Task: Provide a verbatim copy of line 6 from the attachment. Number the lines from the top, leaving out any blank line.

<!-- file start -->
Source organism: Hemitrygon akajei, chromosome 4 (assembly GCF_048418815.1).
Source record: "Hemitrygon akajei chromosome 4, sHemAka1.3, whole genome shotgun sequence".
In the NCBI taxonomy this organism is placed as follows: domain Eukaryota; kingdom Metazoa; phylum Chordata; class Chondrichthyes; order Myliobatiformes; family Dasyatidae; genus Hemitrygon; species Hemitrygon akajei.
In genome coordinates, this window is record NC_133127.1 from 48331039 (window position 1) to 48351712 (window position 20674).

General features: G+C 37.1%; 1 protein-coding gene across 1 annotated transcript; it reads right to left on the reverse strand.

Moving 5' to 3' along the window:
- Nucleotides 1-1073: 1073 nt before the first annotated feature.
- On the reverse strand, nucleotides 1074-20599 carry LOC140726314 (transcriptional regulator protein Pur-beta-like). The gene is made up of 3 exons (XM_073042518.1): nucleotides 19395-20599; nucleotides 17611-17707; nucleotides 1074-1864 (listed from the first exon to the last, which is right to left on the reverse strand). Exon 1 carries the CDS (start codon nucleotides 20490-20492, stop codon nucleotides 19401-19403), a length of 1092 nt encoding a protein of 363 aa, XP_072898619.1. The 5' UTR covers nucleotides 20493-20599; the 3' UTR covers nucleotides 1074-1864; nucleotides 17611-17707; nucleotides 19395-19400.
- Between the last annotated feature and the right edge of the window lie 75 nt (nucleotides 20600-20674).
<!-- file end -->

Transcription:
Moving 5' to 3' along the window: